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For the most part, searches for the “best AR 15 brass catchers” turn up listicles with a bunch of different options. Some of them turn up reviews and testimonials.
We’re going to take a slightly different angle here. We’re going to look at two different styles, one of which is extremely common in the shooting industry and the other, which is, well, not so common.
This is interesting, considering the reason behind the design of our Brass Goat. So let’s get into it.
Most AR-15 brass catchers (including those that claim to be the best) are made of a wire frame that typically has Picatinny rail mounts. Sometimes these mount to the side of the handguard. Other times, they mount on the top rail or over the top of the receiver.
These mesh bag brass catchers are made with heat-resistant materials (typically heat-resistant nylon) stretched over the wire frame of the brass trap. Occasionally they feature a sort of hook and loop closure to secure them to the wire frame or mounting bracket.
The wire frame is opened in such a way that it covers the ejection port so that when the firearm is discharged, the spent brass is ejected into the open space and falls into the mesh bag. These sorts of brass catchers typically have a zipper at the bottom that can be opened so you can empty the brass casings without messing around with the mounting system.
In theory, the design is watertight. In practice, not so much.
Do they work? Certainly, but to call these designs the best AR 15 brass catchers would be slightly misguided at best.
Let’s take a look at some of the shortcomings of this design.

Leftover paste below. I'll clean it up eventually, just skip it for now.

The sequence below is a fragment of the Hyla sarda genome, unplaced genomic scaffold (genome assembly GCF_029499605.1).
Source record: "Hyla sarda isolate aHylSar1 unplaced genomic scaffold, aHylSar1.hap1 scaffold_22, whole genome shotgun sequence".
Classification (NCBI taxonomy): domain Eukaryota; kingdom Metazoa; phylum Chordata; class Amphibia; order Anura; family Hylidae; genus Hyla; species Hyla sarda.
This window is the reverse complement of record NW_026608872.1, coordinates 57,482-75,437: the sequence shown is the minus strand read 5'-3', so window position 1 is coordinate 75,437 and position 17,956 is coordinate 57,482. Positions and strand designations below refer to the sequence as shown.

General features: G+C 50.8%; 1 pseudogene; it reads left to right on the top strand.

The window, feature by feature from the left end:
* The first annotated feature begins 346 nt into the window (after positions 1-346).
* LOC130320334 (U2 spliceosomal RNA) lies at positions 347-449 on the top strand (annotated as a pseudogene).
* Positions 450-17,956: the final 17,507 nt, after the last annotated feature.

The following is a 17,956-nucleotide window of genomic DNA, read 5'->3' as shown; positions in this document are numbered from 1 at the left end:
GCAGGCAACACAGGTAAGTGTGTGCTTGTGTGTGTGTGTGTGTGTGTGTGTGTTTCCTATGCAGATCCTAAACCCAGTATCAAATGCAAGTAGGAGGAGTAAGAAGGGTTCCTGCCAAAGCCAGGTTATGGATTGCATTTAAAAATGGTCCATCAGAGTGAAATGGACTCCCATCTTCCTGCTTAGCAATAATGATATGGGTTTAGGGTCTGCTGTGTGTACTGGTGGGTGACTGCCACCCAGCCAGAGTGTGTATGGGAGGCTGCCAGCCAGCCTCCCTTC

For one thing, sometimes the arrangement of the wire form of the shell catcher doesn’t adequately capture brass. Instead, it can cause jams.
Despite the fact that these brash catchers claim to be made from heat-resistant mesh materials, they’re prone to a number of different problems. As you know, spent brass can be quite hot. These mesh bags have been known to melt and in some cases, they can even catch fire.
On top of that, the design is inherently bulky and obstructs the shooter’s sight picture. If that wasn’t bad enough, these sorts of brass catchers will invariably take up much-needed rail space.
It gets “better.” The zipper design is intended to be practical and save time - but would you like to tell us how you can safely manipulate the zipper on the bottom of a brass catcher while your other hand supports the rifle? It’s not really convenient in practice, at all. You need to clear the firearm and set it down to empty it. The best we can say is you don’t need to remove the brass catcher from the firearm.
Finally, these things are hard to clean. The mesh is a net (literally) for fouling and powder residue.
So now let’s take a look at how we made it better.
On the hunt for the best AR 15 brass catcher, we came up with the Brass Goat.
It is not made with “heat resistant” mesh. It is made with solid molded ABS resin. No matter how hot or intense your firing session gets, the Brass Goat will not melt and it certainly won’t catch fire.
It does not take up rail space. It is easy to attach and requires no tools. In fact, it snaps into place on mil-spec AR-15 magwells and can be detached just as easily.
It has no zipper at the bottom. Actually, the brass goat is more of a deflector than an AR-15 brass catcher. It’s compatible with a hopper that’s easily detachable (also without tools) and can hold up to 30 rounds of .223. That solves another problem.
Because of its design, it does not obstruct the sight picture or clutter up rail space. It can also be quickly and easily emptied.
The Brass Goat is also optimally designed and will not jam when properly mounted and used with compatible ammunition that includes a wide range of popular calibers, including .223, 5.56, .22 Nosler, and .300 Blackout. For more information, please see Brass Goat Compatibility.
Finally, the Brass Goat is easy to clean. Since it lacks a mesh design, it can just be wiped clean with warm water inside and out as needed. It’s as simple as that.
In other words, we stopped overthinking the design and created a high-quality brass catcher that you might well call the best.
We hardly feel the need to say it. Is the best AR 15 brass catcher difficult to clean, hard to use, and likely to jam or melt? Or is it one that installs easily, does not obstruct the sight picture, will not jam or melt, and is easy to clean?
Meanwhile, contact us at Admin@MagwellMounts.com or at 1-833-MAGWELL if you have any questions.